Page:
New study: Energy tax refunds inefficient

VATT found no correlation in its recent study between energy tax refunds and competiveness indicators.

The study focused on the 2011 energy tax reform. VATT analysed how the approximately EUR 200 million returned to industry in the form of energy tax refunds affected several competitiveness indicators and how the changes in the taxation on motor fuels impacted consumer prices.

Tax refunds had no impact on business performance

A statistical analysis revealed no correlation between energy tax refunds and competiveness indicators. Consequently, the tax refunds had no impact on the companies’ success or lack of it.

According to the study, energy tax refunds may distort competition because they only apply to select fields of activity and only the largest companies within these fields. While large corporations may recoup over 80 per cent of the energy taxes paid, small companies in the same line of business receive much less or nothing.

Close to 85 per cent of all refunds go to paper, chemical and forestry companies. Many of them are large international corporations.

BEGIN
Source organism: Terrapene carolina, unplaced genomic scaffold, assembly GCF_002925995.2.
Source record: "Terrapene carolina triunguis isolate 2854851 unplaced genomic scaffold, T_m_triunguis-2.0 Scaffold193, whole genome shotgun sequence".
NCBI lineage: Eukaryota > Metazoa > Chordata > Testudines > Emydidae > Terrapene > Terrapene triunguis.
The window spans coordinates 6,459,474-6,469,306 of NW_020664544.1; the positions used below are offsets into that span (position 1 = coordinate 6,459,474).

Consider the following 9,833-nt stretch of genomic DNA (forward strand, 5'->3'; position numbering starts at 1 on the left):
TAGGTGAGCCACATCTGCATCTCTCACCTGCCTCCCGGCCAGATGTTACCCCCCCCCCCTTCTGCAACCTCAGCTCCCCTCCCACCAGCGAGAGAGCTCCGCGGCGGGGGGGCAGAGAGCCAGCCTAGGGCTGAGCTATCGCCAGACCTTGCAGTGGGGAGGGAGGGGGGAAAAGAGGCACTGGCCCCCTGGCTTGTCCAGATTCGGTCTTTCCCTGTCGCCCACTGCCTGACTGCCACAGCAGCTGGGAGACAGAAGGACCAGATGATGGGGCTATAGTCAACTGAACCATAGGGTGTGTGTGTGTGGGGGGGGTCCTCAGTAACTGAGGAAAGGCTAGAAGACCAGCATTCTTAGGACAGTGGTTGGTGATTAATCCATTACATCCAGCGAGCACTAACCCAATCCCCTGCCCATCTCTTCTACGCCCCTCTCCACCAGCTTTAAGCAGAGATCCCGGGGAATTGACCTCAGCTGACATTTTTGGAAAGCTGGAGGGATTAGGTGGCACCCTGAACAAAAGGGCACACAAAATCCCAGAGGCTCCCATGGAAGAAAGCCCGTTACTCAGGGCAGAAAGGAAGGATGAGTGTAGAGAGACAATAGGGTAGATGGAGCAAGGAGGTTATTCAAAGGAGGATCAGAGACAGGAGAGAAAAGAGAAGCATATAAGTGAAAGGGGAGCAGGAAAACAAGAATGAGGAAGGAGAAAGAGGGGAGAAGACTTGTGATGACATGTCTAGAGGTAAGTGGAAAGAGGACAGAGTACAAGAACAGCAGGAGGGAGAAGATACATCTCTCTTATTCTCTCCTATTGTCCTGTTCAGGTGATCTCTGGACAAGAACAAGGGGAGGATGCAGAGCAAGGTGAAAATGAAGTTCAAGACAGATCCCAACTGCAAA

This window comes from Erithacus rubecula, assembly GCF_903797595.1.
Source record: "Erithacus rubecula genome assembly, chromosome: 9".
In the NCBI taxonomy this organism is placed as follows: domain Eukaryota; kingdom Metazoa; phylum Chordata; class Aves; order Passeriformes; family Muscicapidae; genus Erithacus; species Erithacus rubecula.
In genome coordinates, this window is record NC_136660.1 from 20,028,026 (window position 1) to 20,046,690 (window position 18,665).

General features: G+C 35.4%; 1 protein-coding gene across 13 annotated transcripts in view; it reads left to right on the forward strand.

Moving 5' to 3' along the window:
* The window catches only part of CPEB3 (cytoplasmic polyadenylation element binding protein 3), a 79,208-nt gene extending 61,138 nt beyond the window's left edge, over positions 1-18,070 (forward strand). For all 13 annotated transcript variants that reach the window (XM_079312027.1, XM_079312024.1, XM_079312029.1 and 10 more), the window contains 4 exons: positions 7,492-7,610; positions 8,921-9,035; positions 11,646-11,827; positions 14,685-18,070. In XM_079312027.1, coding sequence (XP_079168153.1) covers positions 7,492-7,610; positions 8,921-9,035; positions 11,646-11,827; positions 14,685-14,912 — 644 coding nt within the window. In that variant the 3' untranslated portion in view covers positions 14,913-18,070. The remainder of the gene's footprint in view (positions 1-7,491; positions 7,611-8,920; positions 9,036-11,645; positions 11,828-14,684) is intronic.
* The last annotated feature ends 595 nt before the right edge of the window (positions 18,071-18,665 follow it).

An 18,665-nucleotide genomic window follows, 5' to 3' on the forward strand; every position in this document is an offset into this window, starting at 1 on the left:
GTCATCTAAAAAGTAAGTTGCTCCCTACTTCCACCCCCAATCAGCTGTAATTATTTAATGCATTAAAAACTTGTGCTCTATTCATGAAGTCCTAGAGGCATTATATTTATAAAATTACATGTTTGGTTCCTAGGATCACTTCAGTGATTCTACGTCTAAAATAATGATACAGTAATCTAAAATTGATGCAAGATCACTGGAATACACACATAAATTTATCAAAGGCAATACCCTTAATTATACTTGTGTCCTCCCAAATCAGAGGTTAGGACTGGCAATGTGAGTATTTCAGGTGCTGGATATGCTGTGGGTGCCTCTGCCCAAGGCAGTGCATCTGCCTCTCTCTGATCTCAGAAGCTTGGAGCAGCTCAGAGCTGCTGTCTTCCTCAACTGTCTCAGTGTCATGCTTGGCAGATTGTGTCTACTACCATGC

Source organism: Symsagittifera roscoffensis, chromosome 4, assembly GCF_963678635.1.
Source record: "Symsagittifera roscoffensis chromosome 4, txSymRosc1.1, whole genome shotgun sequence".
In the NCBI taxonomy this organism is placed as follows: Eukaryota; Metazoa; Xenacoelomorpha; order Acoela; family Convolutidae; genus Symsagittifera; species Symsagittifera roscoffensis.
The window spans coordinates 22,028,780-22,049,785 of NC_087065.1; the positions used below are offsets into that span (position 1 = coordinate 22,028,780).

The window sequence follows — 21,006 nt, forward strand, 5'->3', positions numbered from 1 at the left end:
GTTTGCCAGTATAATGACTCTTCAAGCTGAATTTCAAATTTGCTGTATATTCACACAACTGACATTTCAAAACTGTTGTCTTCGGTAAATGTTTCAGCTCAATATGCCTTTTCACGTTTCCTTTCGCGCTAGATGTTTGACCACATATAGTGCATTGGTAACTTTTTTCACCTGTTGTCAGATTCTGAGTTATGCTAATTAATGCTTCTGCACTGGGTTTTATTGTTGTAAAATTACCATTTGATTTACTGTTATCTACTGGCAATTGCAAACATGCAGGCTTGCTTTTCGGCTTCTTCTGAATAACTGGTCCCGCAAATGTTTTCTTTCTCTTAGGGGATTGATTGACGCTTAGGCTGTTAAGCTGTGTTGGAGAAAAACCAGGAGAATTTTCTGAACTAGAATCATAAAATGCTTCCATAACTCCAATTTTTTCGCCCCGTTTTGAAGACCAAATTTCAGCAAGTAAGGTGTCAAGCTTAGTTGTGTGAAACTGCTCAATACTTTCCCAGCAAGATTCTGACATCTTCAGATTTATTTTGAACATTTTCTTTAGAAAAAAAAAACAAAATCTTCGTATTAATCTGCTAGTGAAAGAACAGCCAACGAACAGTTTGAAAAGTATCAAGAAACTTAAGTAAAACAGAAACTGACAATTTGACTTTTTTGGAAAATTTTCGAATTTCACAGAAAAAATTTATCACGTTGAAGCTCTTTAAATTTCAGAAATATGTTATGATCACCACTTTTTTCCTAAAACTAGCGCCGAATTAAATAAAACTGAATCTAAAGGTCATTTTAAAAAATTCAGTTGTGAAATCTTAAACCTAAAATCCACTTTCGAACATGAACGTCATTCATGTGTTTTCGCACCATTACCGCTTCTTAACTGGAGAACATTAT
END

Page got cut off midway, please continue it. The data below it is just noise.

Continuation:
The study is based on detailed data on all the companies affected by energy tax cuts during 2010–2014. VATT’s analysis focused on seven competitiveness indicators: productivity, turnover, net profit margin, return on equity, value of exports, number of employees and the percentage of exports of total turnover.

Consumers pay 70 per cent of all increases on motor fuels

In the second part of its report, VATT analysed the impact of the changes to motor fuel taxation on consumer prices. At the beginning of 2012, the excise tax was increased by 10.55 cents per litre for diesel fuels and 2.34 cents per litre for petrol.

According to the study, about 70 per cent of the increase in diesel tax was passed on to consumer prices. Additionally, the study shows that the sales of taxed diesel fuel increased sharply just before the tax hike, meaning that people clearly anticipated the rise.

The report was prepared as part of the implementation of the Government Plan for Analysis, Assessment and Research for 2015.

Research report: Assessments of the 2011 energy tax reform (in Finnish)

For further information on the Government's analysis and research activities, see


Research Leader Marita Laukkanen, +358 295 519 429
Senior Researcher Kimmo Ollikka, +358 295 519 437
Senior Researcher Saara Tamminen, +358 295 519 450
Senior Researcher Jarkko Harju, +358 295 519 410